Everyone in the family had to cooperate with my beagle’s diet or he would never lose weight. We threw out the dog biscuits and purchased low-calorie dog food developed for dog weight loss. My dog didn’t notice the change of dog food and gobbled it down without a problem. He just did not understand why he was not getting more. I used to fill his dog bowl without measuring his food and when I put him on a diet, he only got two cups of dog food per day. I fed him one cup in the morning and one cup at night.
I began making homemade dog treats and feeding them to Hunter only when he worked either for them, doing a trick or for good behavior. I broke the treats into very small pieces, just enough to let my beagle get a taste. I made dehydrated dog treats out of liver, beef and hamburger. Try making some of my homemade dehydrated dog treats for your dog. Although making dog treats is extra work, dogs love them and you do not have to worry about pet treats recalls.
My beagle’s diet was a huge success and he even got his waistline back! On his next veterinarian appointment, Hunter had lost 12 pounds and he looked great.

Saturday, November 5, 2011

Blue Wilderness Salmon Dog Food Review

Blue Wilderness Salmon is my new choice of dry dog food. My collie loves it and believe me, he is a picky eater. I had him on the Raw Food diet from the time he was a puppy until he was two years old. It became too difficult carrying raw food during the summer when we went camping or on other vacations. In addition, raw food wasn’t convenient if I had to bring my dog to the kennel.
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BLUE Wilderness Salmon
I searched all 100% grain free dog foods and tried Wellness Chicken first. Come to find out, my dog had an allergy to the chicken and ended up losing his fur, developing dry skin and constantly scratching. Once again, I went to the local Petco store and began comparing dog food labels. I read the Blue Wilderness ingredients and it came very close to the raw diet that my collie was used to. I liked the idea of the salmon, blueberry, potatoes and cranberry mixture for a balanced diet. Blue salmon also has fishmeal and chicken meal but the chicken in Blue doesn’t cause the allergic reaction of the Wellness dog food.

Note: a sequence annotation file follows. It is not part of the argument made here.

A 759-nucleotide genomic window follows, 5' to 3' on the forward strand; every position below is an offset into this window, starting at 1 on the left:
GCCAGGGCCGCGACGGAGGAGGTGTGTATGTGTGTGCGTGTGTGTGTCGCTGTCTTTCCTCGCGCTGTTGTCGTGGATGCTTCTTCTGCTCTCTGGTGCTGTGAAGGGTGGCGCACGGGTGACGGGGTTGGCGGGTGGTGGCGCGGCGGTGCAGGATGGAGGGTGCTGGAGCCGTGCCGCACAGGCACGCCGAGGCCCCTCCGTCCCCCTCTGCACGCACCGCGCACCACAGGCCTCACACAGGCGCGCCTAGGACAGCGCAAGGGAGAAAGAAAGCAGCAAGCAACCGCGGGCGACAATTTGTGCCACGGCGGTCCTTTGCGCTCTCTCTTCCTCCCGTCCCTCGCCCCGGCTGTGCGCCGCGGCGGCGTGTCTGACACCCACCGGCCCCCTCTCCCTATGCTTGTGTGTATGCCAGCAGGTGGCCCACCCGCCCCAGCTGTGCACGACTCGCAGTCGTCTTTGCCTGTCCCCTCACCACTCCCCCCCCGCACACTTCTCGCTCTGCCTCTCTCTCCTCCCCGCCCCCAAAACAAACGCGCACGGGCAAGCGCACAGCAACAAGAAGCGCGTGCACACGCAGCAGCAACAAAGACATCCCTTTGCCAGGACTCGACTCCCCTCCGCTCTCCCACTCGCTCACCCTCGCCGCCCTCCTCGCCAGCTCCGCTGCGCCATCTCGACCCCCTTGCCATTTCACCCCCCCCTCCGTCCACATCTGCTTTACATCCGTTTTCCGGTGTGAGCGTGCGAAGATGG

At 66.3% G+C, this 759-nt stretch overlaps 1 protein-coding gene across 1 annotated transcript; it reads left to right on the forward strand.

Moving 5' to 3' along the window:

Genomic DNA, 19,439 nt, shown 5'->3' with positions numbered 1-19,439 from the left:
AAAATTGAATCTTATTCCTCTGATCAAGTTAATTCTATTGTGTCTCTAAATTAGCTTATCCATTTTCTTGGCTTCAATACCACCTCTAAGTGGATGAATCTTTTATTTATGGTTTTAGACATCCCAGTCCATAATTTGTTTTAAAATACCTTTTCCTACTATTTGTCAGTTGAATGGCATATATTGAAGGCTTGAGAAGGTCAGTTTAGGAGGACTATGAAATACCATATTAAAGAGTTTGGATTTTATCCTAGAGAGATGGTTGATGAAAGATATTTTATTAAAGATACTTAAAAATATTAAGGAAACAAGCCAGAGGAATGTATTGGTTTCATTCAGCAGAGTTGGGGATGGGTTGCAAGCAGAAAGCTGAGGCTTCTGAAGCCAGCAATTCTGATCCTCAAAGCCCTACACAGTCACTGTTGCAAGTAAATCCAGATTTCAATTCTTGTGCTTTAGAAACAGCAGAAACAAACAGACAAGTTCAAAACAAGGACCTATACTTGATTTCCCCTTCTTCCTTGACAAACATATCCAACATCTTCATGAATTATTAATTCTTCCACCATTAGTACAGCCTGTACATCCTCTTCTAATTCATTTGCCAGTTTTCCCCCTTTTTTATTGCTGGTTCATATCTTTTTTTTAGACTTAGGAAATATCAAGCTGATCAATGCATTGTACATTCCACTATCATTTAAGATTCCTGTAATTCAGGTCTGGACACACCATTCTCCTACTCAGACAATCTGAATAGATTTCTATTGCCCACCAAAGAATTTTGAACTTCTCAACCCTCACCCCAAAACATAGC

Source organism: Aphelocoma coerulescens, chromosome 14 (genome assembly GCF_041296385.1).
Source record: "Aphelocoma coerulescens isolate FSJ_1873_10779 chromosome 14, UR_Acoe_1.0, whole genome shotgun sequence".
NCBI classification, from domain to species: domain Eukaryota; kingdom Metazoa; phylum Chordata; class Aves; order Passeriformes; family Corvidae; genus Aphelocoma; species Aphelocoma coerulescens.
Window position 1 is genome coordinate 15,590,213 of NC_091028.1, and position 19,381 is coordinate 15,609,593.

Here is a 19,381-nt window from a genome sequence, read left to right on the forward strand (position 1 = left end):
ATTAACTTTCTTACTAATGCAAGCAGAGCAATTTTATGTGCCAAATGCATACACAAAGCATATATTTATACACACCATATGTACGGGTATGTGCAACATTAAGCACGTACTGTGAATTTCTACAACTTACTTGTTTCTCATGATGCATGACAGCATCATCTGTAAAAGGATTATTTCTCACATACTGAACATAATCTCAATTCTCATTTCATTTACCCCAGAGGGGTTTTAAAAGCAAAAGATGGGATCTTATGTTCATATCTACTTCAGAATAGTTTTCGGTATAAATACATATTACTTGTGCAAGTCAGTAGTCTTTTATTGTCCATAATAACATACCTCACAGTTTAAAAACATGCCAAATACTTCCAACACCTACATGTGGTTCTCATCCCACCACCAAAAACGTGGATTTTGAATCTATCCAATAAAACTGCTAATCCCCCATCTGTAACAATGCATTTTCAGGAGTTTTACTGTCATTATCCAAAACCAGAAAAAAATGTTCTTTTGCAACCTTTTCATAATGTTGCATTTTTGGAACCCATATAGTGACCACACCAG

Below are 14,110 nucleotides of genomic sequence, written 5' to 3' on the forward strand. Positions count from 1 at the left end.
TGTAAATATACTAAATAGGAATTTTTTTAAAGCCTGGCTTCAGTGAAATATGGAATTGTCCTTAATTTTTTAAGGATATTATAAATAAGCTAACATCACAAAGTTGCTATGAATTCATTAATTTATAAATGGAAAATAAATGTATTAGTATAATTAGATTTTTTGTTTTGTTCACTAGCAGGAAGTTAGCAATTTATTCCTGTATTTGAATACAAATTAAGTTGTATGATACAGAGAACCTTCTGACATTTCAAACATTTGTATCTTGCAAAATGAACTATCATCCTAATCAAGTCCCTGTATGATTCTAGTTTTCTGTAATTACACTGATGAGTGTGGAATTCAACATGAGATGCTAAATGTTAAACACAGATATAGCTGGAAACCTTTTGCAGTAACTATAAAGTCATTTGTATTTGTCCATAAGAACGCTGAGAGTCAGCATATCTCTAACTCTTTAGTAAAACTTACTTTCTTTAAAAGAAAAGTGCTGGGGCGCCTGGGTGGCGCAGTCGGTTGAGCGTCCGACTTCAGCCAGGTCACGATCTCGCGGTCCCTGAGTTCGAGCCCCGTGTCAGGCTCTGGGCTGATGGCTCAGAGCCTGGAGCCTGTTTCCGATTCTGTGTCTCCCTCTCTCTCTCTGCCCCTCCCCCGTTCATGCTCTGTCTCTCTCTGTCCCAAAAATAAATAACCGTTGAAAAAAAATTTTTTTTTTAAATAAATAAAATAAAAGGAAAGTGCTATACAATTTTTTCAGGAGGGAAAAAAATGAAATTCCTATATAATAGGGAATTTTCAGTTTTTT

It took a couple of weeks to switch him completely to Wilderness dog food, mixing it with his other food so he wouldn’t develop digestive problems. After the two weeks, I fed my dog Blue Wilderness Salmon completely. Within one month, he stopped itching, his fur grew back and his coat is healthy and shiny.
My collie is still a picky eater and probably finishes about three cups of dog food every other day. I know this doesn’t sound like much but the vet said he’s healthy and he sure has the energy of a puppy.
Blue Wilderness Salmon works for my dog but if you are thinking of switching your dog to another dog food, watch for allergic reactions.